I received my PhD degree in Genetics from North Carolina State University in 2009 under the direction of Dr. Robert Anholt. My PhD thesis project was focused on the identification of genetic variation in odorant binding protein genes that affect variation in olfactory behavior in response to different odorants in a large natural Drosophila population. After completion of my PhD degree, I worked as a postdoc at NCI and Duke to study the mechanisms of human diseases. In 2014, I joined Dr. Cohen’s lab at the University of North Carolina, Chapel Hill. Currently, my research focuses on TDP-43 acetylation in neurodegenerative diseases and related TDP-43 proteinopathies, in particular, (1) dissecting the pathological mechanism of TDP-43 acetylation in sporadic inclusion body myositis (sIBM) using cell culture and in vivo skeletal muscle systems (see publication for this work: Wang et al. Nature Communications 2017); (2) determining how and to what extent TDP-43 acetylation alters the muscle transcriptome using RNA-seq approach. (3) developing FTLD/ALS mouse model.  During my spare time, I like Tabata workout, reading and cooking.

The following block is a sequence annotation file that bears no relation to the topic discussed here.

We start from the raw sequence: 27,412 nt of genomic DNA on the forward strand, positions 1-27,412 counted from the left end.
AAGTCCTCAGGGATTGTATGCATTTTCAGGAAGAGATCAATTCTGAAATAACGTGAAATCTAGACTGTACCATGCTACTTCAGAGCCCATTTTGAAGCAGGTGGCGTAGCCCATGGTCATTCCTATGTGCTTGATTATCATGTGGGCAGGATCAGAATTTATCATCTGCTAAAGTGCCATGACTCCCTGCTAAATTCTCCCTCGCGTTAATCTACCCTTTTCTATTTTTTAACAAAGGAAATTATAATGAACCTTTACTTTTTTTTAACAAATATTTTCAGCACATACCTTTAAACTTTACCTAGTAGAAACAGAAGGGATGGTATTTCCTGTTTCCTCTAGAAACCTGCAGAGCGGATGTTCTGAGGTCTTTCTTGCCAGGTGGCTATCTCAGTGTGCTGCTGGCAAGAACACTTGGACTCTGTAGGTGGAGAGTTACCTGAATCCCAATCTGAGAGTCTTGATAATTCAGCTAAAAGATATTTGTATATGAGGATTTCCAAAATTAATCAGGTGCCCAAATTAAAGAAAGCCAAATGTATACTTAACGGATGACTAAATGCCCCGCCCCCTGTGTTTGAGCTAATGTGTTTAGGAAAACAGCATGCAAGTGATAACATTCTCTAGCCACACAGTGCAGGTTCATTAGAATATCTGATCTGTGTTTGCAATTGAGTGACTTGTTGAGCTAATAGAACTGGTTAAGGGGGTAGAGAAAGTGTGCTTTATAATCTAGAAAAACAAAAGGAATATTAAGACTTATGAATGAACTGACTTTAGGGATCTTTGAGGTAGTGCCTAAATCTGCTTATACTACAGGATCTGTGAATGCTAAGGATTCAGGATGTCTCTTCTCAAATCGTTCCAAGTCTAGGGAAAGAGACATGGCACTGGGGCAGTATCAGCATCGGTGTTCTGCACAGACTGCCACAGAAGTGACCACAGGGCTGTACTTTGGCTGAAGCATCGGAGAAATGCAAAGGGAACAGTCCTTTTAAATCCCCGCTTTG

Bhavi Vohra

June 29, 2017

Bhavi graduated with a B.A. in Molecular and Cell Biology (minor in Global Poverty and Practice) from UC Berkeley in 2013. She was involved with genetics and neural development research in undergrad and went on to work in industry on genome sequencing at Illumina then with biosimilars at Celltheon in California. Bhavi recently received a Masters in Medical Science at Eastern Virginia Medical School in 2016 and is currently a second year medical student there. Bhavi is participating in UNC’s MSTAR program (Summer 2017) to pursue her interest in geriatrics, aging, and neurology. She is working with Henry Tseng on the post-translational modification of tau protein and its role in the pathogenic mechanisms of neurodegenerative diseases.

Youjun Chen

June 28, 2017